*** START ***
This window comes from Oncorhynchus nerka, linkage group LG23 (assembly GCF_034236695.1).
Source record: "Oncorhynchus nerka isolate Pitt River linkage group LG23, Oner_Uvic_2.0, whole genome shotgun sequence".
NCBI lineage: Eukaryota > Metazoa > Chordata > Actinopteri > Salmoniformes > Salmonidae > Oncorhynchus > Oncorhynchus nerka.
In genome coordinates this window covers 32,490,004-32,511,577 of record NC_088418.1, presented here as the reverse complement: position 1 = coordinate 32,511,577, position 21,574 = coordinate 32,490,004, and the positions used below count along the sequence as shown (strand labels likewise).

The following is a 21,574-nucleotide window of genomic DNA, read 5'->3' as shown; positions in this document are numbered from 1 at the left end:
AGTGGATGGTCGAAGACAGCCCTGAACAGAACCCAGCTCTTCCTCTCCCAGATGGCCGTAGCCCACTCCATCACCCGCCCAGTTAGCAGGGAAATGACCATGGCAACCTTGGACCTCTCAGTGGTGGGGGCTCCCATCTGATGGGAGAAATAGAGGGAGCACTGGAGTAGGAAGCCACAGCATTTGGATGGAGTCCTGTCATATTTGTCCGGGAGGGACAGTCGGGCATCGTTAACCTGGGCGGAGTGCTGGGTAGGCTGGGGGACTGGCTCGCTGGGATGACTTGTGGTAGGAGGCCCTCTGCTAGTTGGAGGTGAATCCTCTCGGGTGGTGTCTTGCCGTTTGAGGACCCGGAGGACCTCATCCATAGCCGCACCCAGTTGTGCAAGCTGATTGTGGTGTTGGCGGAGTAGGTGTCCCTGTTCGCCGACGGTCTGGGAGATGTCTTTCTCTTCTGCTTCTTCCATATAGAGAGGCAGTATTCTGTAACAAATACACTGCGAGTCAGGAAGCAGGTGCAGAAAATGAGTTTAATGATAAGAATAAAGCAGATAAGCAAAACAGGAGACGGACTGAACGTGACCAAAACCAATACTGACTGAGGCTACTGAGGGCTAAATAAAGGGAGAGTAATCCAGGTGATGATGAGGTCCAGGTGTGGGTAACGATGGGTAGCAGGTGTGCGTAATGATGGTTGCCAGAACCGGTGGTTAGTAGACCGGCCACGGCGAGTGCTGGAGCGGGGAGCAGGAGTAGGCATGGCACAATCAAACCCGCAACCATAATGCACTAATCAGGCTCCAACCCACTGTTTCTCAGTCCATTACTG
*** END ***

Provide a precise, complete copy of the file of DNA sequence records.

This window comes from Oncorhynchus nerka, linkage group LG23 (assembly GCF_034236695.1).
Source record: "Oncorhynchus nerka isolate Pitt River linkage group LG23, Oner_Uvic_2.0, whole genome shotgun sequence".
NCBI lineage: Eukaryota > Metazoa > Chordata > Actinopteri > Salmoniformes > Salmonidae > Oncorhynchus > Oncorhynchus nerka.
In genome coordinates this window covers 32,490,004-32,511,577 of record NC_088418.1, presented here as the reverse complement: position 1 = coordinate 32,511,577, position 21,574 = coordinate 32,490,004, and the positions used below count along the sequence as shown (strand labels likewise).

The following is a 21,574-nucleotide window of genomic DNA, read 5'->3' as shown; positions in this document are numbered from 1 at the left end:
AGTGGATGGTCGAAGACAGCCCTGAACAGAACCCAGCTCTTCCTCTCCCAGATGGCCGTAGCCCACTCCATCACCCGCCCAGTTAGCAGGGAAATGACCATGGCAACCTTGGACCTCTCAGTGGTGGGGGCTCCCATCTGATGGGAGAAATAGAGGGAGCACTGGAGTAGGAAGCCACAGCATTTGGATGGAGTCCTGTCATATTTGTCCGGGAGGGACAGTCGGGCATCGTTAACCTGGGCGGAGTGCTGGGTAGGCTGGGGGACTGGCTCGCTGGGATGACTTGTGGTAGGAGGCCCTCTGCTAGTTGGAGGTGAATCCTCTCGGGTGGTGTCTTGCCGTTTGAGGACCCGGAGGACCTCATCCATAGCCGCACCCAGTTGTGCAAGCTGATTGTGGTGTTGGCGGAGTAGGTGTCCCTGTTCGCCGACGGTCTGGGAGATGTCTTTCTCTTCTGCTTCTTCCATATAGAGAGGCAGTATTCTGTAACAAATACACTGCGAGTCAGGAAGCAGGTGCAGAAAATGAGTTTAATGATAAGAATAAAGCAGATAAGCAAAACAGGAGACGGACTGAACGTGACCAAAACCAATACTGACTGAGGCTACTGAGGGCTAAATAAAGGGAGAGTAATCCAGGTGATGATGAGGTCCAGGTGTGGGTAACGATGGGTAGCAGGTGTGCGTAATGATGGTTGCCAGAACCGGTGGTTAGTAGACCGGCCACGGCGAGTGCTGGAGCGGGGAGCAGGAGTAGGCATGGCACAATCAAACCCGCAACCATAATGCACTAATCAGGCTCCAACCCACTGTTTCTCAGTCCATTACTG